CO2EXIDE – Impact
Climate destabilization due to the high amount of greenhouse gases that are released into the air is the major challenge for the industry today. The need for a drastic reduction of these emissions also implies the exploration and implementation of technologies to capture these carbon emissions and at best recycle them for further utilization (CCU technologies). One of the most challenging points for a broad application of CCU technologies is the low reactivity of carbon dioxide: the conversion of the so-called „dead dog“ is highly energy-demanding. However, on closer observation of some industrial processes like the production of ethylene and its derivate ethylene oxide, this statement must be relativized.
Until now, the up to 150 Mio tons annual demand of ethylene is mainly derived from crude oil refinery processes. Compared to the conventional, fossil-based production, which needs high pressure and temperatures, the CCU process that is to be developed in the project CO2EXIDE might even lead to energy and emission savings. Catalyst performances in conversion processes of CO2 have lately resulted in compelling energy savings, and the innovations developed within CO2EXIDE will provide further process improvements. Furthermore, the CO2EXIDE process can be run with the fluctuating and decentralized power supply at renewable electricity production sites. A successful CO2EXIDE project could provide a clean, sustainable and flexible way to transform renewable electricity into chemicals for various applications while helping to strengthen our independence from fossil resources.
Interlinkage of the electricity and chemicals sector
Renewable power sources that harness solar and wind energy have significant potential for reducing greenhouse gas emissions but are accompanied by several problems due to their fluctuating and intermittent nature. According to the IEA (International Energy Agency), by 2040, the European Union has more than 740 GW of renewables capacity, of which almost 70% is variable. Wind power takes over as the largest source of electricity supply shortly after 2030 and the high share of variable renewables overall places the EU at the forefront of the challenge to tackle large-scale integration of variable renewables. Worldwide renewables provide nearly 60 % of power capacity additions in the IEA scenarios and the following figure shows the expected future capacity of fluctuating renewable power sources in the world, which provide high potential for synergistic interlinkage of the electricity and chemicals sector with the CO2EXIDE technology.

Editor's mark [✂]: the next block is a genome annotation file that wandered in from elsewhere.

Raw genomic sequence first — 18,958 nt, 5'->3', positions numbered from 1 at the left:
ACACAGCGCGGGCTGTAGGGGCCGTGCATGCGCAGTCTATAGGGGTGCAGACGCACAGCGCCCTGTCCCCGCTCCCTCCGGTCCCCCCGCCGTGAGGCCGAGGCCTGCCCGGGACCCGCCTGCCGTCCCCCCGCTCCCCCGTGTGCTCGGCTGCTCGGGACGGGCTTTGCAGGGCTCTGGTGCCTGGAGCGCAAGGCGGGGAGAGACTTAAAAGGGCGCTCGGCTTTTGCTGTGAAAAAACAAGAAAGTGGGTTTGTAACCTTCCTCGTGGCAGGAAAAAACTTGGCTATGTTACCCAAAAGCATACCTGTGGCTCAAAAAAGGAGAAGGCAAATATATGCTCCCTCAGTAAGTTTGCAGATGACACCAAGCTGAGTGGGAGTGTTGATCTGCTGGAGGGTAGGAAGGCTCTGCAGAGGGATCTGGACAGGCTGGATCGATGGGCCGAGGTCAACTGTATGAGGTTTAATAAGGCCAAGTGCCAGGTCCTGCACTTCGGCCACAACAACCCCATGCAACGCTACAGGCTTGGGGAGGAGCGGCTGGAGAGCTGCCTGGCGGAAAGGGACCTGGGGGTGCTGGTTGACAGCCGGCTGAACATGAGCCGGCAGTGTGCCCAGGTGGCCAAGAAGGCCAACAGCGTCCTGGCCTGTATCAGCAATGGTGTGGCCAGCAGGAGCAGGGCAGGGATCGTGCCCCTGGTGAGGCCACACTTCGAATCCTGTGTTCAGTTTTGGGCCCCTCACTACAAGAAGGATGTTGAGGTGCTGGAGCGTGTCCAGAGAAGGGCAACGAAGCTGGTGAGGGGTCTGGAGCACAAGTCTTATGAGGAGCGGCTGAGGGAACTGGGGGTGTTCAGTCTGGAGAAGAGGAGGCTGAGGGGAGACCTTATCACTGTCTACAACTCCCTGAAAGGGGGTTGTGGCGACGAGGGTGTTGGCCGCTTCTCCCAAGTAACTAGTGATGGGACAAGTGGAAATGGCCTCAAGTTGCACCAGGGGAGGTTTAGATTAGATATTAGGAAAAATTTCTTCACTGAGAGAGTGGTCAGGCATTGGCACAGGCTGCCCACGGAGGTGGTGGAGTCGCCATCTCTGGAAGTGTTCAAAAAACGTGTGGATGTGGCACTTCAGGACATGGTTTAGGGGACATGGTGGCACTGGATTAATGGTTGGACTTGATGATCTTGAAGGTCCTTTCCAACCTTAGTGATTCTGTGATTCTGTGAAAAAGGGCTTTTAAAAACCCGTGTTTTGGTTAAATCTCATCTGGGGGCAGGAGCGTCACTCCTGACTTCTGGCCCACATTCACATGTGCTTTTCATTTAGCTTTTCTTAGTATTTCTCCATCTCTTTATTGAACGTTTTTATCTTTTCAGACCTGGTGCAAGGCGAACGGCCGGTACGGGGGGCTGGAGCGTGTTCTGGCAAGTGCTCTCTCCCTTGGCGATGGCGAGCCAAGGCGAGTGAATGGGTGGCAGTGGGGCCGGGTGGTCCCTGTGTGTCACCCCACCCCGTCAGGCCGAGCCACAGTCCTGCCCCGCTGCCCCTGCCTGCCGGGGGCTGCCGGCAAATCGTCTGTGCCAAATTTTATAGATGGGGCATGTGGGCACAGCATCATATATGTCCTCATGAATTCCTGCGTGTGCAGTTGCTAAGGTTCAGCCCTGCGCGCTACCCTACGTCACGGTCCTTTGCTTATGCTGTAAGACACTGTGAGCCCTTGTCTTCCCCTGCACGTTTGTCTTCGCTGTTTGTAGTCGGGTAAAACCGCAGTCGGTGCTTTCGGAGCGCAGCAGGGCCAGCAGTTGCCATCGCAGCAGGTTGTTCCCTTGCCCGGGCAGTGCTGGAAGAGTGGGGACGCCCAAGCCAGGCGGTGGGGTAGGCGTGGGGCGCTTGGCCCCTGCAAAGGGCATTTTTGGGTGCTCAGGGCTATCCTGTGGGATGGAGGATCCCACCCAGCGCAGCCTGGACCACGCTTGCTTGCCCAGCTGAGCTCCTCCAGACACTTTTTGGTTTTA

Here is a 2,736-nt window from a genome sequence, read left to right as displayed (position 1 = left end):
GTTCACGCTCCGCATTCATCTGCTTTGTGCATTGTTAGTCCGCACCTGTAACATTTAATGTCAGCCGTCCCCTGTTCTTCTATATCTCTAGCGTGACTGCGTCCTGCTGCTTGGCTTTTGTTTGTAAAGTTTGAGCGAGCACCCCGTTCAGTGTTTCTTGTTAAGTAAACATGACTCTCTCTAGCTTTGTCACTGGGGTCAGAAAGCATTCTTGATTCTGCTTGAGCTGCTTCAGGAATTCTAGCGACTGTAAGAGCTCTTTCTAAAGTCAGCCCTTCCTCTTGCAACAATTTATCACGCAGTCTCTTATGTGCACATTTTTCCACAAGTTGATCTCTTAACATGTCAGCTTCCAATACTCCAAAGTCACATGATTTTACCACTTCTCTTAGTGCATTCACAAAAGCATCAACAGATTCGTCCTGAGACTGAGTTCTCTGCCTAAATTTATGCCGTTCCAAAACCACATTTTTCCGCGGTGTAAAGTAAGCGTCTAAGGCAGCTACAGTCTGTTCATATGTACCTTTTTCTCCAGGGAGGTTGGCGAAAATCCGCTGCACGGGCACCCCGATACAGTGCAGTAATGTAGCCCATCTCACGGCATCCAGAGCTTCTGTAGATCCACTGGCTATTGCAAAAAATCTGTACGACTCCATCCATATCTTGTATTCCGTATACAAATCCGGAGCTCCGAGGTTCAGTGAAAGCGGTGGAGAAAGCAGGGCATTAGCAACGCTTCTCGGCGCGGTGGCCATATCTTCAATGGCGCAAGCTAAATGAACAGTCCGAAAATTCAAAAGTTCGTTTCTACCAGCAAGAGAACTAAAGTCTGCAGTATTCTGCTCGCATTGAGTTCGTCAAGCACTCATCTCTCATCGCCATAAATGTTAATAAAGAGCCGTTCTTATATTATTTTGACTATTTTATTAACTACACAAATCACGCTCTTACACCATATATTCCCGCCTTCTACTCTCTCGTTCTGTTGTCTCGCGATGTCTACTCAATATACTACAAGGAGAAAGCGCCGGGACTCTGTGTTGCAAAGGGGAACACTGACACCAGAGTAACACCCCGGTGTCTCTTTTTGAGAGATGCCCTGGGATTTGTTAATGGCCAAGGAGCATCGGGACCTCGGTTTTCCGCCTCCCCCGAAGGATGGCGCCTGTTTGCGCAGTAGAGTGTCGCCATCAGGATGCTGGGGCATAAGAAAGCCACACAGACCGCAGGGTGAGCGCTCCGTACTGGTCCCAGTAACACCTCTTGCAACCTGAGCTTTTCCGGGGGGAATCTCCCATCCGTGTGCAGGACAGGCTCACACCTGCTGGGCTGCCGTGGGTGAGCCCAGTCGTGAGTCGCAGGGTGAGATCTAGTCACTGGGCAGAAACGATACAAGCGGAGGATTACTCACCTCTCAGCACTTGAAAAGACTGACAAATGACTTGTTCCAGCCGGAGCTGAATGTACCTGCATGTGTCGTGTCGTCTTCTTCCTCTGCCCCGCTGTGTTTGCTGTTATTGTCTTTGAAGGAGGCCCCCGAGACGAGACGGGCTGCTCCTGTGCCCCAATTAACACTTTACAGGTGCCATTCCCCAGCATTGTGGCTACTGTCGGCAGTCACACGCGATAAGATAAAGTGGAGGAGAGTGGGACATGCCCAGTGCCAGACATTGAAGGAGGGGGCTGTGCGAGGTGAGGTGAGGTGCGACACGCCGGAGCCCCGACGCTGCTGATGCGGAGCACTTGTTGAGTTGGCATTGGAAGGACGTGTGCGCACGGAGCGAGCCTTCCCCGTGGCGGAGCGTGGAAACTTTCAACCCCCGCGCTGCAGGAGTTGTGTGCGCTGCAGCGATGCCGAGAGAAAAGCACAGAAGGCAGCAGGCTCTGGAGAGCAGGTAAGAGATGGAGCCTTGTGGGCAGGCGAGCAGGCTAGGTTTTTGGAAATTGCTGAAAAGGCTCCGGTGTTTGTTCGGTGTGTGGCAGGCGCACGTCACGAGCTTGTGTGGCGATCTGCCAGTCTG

IEA (2018) World Energy Outlook 2018 – Renewable Energy Outlook. http://www.iea.org/weo2018/, accessed at 27.08.2019
Turning emissions into high volume and value bulk-chemicals
Ethylene Oxide (also known as Oxirane and Epoxyethane) is one of the most versatile chemical intermediates. It is used mainly in the production of ethylene glycols, surfactants, ethanolamines and glycol ethers. The global ethylene oxide & ethylene glycol market is driven by growing demand from PET bottle manufacturers and the textiles industry, and a growing global demand for antifreeze in the automotive industry. Ethylene oxide production on industrial scale is carried out mainly, by the direct oxidation of ethylene. At this stage, it is assumed that the CO2-based, renewable intermediates ethylene and hydrogen peroxide and the product ethylene oxide provide the vital option to substitute the fossil-based routes.
The CO2EXIDE project aims at the conversion of exhaust gas from biogas upgrading. Within the project the potential and limitations of green carbon dioxide sources for the electrochemical ethylene synthesis have been addressed in detail and based on projections according to production statistics ~ 506 Mt biogenic CO2 are generated in Europe p.a. via the processes visible below.
The detailed theoretical quantification and characterisation show that only part of this CO2 potential is available in reality for valorisation. Nevertheless, the amounts are vast related to the targeted utilization pathway in the CO2EXIDE project. Associated capture costs for CO2 are highly dependent on the source used. While capturing from diluted industrial flue gases (combustion of natural gas or solid biomass, refinery) ranges from 50-100 €/t, efforts for sources with high concentrations (biogas upgrading, industrial bioethanol fermentation, ammonia production, etc.) are substantially lower, reaching values clearly below 50 €/t.